Goodyear Fast Facts: Bristol Motor Speedway
Monster Energy NASCAR Cup Series, Race No. 8 – Food City 500
NASCAR Xfinity Series, Race No. 7 – Fitzgerald Glider Kits 300
Mini-speedway at Bristol provides concrete challenge: There are two important factors at Bristol Motor Speedway, (1) it is a short track that actually races like a speedway, and (2) its concrete surface. The steep banking and speeds seen at Bristol are certainly not characteristic of most short tracks. As a result, the tire set-up must be able to handle the loads generated while optimizing handling. As for the concrete, the tread compounds Goodyear brings to Bristol are designed to lay the appropriate amount of rubber down on the smooth surface. Goodyear tested at Bristol last September, and while both the left- and right-side compounds remain the same as last year’s races, it will bring an updated right-side construction which is becoming the standard at all speedways.
“Bristol provides several challenges when designing and building a tire set-up,” said Greg Stucker, Goodyear’s director of racing. “It’s important to rubber-in the concrete surface, and the compounds we run do that both quickly and to the proper degree. Bristol is also very much like a speedway in that the high banks generate a lot of speed and a high amount of loading. The tire set-up that we bring takes that into account while enhancing the stability and handling of the cars through the corners.”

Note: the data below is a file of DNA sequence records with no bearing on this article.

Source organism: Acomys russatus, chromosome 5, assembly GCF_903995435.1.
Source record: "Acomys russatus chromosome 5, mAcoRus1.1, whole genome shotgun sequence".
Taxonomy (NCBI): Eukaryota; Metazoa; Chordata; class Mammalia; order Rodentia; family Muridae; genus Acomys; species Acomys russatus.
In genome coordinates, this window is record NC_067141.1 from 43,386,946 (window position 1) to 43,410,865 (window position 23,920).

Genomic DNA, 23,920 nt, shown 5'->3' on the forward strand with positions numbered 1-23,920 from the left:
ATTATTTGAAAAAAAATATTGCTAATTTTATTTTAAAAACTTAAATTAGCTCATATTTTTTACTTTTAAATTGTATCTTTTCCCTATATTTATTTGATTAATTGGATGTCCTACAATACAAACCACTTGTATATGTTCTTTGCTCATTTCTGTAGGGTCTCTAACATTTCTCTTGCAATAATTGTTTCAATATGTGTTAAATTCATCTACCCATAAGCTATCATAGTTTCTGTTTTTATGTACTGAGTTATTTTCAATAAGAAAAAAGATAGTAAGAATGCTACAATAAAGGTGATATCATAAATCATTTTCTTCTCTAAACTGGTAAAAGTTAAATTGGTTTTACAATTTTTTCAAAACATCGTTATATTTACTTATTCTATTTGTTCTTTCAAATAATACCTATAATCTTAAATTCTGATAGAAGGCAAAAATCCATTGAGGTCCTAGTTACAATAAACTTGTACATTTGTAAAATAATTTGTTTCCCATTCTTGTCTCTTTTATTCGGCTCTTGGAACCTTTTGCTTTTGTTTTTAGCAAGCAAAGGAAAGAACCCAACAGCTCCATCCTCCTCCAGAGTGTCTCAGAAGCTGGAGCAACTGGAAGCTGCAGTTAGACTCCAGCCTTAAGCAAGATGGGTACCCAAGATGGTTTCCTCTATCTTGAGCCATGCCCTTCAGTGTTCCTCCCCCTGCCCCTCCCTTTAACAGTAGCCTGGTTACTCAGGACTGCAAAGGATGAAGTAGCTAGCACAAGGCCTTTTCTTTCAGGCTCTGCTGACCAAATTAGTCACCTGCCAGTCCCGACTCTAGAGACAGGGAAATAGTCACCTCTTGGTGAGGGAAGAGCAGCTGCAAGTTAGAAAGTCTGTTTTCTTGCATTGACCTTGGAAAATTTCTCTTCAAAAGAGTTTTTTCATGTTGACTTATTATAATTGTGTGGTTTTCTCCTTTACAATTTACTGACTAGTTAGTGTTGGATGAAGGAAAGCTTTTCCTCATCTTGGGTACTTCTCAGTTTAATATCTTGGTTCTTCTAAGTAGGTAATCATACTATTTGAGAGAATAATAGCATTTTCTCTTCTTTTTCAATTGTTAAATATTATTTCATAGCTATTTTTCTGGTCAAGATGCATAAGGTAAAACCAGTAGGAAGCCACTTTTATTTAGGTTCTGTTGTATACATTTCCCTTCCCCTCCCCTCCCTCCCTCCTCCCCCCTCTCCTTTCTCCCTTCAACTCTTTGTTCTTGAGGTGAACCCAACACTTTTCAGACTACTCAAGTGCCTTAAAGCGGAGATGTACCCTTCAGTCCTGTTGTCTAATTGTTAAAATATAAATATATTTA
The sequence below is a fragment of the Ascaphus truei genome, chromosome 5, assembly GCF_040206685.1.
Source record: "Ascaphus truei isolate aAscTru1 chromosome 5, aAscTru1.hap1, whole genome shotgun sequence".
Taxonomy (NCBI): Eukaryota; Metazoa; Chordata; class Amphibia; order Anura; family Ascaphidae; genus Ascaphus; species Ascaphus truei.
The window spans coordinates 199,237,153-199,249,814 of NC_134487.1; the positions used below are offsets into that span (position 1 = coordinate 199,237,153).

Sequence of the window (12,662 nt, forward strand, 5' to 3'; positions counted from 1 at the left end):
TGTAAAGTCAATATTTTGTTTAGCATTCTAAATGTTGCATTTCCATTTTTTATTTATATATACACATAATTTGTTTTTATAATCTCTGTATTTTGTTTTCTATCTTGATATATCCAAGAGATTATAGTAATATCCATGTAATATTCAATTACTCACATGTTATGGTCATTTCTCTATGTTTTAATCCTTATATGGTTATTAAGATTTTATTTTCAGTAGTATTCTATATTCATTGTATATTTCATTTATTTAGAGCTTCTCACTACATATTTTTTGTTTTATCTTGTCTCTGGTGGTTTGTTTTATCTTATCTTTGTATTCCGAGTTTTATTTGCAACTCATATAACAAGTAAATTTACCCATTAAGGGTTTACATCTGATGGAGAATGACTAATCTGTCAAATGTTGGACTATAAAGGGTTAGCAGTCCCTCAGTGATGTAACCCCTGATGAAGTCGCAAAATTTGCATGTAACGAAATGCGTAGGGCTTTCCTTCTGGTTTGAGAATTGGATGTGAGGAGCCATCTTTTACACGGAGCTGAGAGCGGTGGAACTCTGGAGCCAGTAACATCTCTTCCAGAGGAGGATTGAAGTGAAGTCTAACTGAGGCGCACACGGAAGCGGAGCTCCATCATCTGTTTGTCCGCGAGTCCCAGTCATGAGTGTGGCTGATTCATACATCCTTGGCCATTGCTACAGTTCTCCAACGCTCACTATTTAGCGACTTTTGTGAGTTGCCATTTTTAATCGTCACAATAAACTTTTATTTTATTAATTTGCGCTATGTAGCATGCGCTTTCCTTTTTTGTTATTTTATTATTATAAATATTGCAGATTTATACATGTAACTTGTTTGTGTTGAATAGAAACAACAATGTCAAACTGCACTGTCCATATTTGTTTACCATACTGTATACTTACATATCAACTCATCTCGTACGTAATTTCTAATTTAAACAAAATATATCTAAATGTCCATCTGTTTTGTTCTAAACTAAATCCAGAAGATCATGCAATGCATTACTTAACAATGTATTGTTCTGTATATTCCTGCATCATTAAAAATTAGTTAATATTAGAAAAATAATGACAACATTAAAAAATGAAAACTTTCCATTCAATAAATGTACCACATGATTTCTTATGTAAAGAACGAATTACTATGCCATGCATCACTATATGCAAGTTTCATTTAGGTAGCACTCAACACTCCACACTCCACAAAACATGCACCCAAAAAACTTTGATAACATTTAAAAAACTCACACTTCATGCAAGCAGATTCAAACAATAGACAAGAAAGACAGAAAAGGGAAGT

Goodyear brings updated right-side construction to Bristol: Teams in both the NASCAR Cup and Xfinity Series will run the same Goodyear tire set-up at Bristol, the only track at which NASCAR teams are scheduled to run either of these two tire codes, this is the same left-side tire code that NASCAR teams have run at Bristol since August ’14, and a new right-side code that features the same tread compound, but incorporates a construction update to line it up with what is run at other speedways. This tire set-up came out of a Goodyear test at the track last September with drivers Ty Dillon and Erik Jones (in the No. 77 Furniture Row Racing car).
Unlike on most NASCAR ovals one mile or less in length, on which teams generally do not run inner liners in their tires, teams are required to run liners in their right-side tires only at Bristol. The air pressure in those inner liners should be 12-25 psi greater than that of the outer tire.